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US News: The Hunt For Bin Laden

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US News: The Hunt For Bin Laden

Special Report
The Hunt For Bin Laden
By Linda Robinson, Mark Mazzetti, and Aamir Latif

"They are the enemies of the whole world. If you ask where their country is, they point to the far-off horizon."
British agent Herbert Edwardes, about inhabitants of Pakistan's tribal lands, 1847

The most wanted man in the world is living among Edwardes's storied enemies of the world, the hard men of wild beards and wicked daggers with a long history of hobbling armies of faraway empires. Osama bin Laden, senior military and intelligence officials say, has forsaken his Arab bodyguards and, when the need arises, travels with a small number of Pashtun tribesmen in Pakistan's untamed borderlands. Here the fertile floor of the subcontinent pushes relentlessly skyward toward the high wastes of Central Asia, but it is not a trackless land. If anything, there are far too many tracks--narrow goat paths and steep, rock-strewn ravines, through which a single man and a handful of bodyguards can pass virtually without notice. This, say several senior military officials assigned to find bin Laden and, if necessary, kill him, is where the al Qaeda leader and other members of his terrorist organization spend their days and nights. "Why would you be on the Afghan side of the border," asks a commander of U.S. troops in Afghanistan who deals regularly with the Pakistani military, "if you had good sanctuary on the Pakistani side, and all you had to do was pay the tribal leaders?"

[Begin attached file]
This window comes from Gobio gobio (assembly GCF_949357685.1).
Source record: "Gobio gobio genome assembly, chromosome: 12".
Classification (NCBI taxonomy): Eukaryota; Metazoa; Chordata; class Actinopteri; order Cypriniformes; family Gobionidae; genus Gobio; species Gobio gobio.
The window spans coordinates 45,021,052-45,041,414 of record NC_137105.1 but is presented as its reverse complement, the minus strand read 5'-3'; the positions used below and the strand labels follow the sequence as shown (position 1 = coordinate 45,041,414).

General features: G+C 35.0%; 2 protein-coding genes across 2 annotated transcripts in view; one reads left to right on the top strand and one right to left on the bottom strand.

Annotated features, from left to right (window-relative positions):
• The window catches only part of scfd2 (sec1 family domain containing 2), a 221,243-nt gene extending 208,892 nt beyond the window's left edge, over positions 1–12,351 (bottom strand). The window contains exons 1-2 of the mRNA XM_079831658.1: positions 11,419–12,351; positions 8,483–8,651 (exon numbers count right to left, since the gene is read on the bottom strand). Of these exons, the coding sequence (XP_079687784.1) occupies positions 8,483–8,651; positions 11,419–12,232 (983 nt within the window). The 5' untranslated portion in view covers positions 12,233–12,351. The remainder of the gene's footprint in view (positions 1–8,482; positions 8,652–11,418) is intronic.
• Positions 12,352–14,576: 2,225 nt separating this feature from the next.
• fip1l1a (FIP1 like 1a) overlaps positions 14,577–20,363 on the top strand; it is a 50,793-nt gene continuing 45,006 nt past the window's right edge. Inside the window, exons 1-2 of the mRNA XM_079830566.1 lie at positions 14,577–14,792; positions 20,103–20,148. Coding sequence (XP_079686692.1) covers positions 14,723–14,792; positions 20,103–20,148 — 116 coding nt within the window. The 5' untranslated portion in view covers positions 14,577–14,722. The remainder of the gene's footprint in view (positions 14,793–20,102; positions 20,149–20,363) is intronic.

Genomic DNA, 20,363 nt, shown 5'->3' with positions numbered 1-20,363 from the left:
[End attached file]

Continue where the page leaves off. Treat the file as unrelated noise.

Pentagon planners refer to the relatively small military footprint as an "economy of force." But others note that Afghanistan's southern border with Pakistan remains largely unguarded, providing what some commanders fear may be a swift highway for Islamic radicals from the teeming madrasahs, or religious schools, in Quetta. "We talk about economy of force," one officer grumbled, "when we don't have enough guys to do what we need to do."

For all the progress, and despite the problems in Afghanistan, getting bin Laden may finally come down to what the Pakistanis do or don't do in their tribal areas. "That's the problem we had in Vietnam," says a senior commander. "It's the problem anytime you're trying to an insurgency. You can't allow them to have a sanctuary. And Pakistan provided that sanctuary."
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